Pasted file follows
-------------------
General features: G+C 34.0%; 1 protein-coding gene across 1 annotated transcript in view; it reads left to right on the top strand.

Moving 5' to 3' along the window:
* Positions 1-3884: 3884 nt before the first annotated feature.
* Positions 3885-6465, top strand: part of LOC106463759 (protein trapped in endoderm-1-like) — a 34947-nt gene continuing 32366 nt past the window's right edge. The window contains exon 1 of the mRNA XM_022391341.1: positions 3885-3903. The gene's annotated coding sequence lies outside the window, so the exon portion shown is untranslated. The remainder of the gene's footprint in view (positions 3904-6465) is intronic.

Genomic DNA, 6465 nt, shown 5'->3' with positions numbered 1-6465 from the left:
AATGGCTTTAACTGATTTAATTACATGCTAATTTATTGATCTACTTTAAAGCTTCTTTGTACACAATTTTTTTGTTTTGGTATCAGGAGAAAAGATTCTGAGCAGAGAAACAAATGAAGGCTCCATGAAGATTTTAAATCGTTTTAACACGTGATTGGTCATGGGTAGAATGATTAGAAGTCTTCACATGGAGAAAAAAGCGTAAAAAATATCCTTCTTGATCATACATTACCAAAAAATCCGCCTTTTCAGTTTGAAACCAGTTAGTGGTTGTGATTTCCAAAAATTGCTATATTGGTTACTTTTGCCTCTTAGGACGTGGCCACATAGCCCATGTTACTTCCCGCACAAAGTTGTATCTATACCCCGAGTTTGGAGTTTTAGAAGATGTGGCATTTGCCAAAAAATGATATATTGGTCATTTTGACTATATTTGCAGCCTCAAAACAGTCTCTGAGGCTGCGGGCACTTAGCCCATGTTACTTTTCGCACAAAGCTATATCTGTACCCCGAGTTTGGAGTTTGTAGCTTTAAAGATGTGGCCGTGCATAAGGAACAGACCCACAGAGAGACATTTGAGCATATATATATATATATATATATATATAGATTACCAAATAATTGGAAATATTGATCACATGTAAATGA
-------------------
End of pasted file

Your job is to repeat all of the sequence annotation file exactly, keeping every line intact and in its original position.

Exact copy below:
General features: G+C 34.0%; 1 protein-coding gene across 1 annotated transcript in view; it reads left to right on the top strand.

Moving 5' to 3' along the window:
* Positions 1-3884: 3884 nt before the first annotated feature.
* Positions 3885-6465, top strand: part of LOC106463759 (protein trapped in endoderm-1-like) — a 34947-nt gene continuing 32366 nt past the window's right edge. The window contains exon 1 of the mRNA XM_022391341.1: positions 3885-3903. The gene's annotated coding sequence lies outside the window, so the exon portion shown is untranslated. The remainder of the gene's footprint in view (positions 3904-6465) is intronic.

Genomic DNA, 6465 nt, shown 5'->3' with positions numbered 1-6465 from the left:
AATGGCTTTAACTGATTTAATTACATGCTAATTTATTGATCTACTTTAAAGCTTCTTTGTACACAATTTTTTTGTTTTGGTATCAGGAGAAAAGATTCTGAGCAGAGAAACAAATGAAGGCTCCATGAAGATTTTAAATCGTTTTAACACGTGATTGGTCATGGGTAGAATGATTAGAAGTCTTCACATGGAGAAAAAAGCGTAAAAAATATCCTTCTTGATCATACATTACCAAAAAATCCGCCTTTTCAGTTTGAAACCAGTTAGTGGTTGTGATTTCCAAAAATTGCTATATTGGTTACTTTTGCCTCTTAGGACGTGGCCACATAGCCCATGTTACTTCCCGCACAAAGTTGTATCTATACCCCGAGTTTGGAGTTTTAGAAGATGTGGCATTTGCCAAAAAATGATATATTGGTCATTTTGACTATATTTGCAGCCTCAAAACAGTCTCTGAGGCTGCGGGCACTTAGCCCATGTTACTTTTCGCACAAAGCTATATCTGTACCCCGAGTTTGGAGTTTGTAGCTTTAAAGATGTGGCCGTGCATAAGGAACAGACCCACAGAGAGACATTTGAGCATATATATATATATATATATATATATAGATTACCAAATAATTGGAAATATTGATCACATGTAAATGA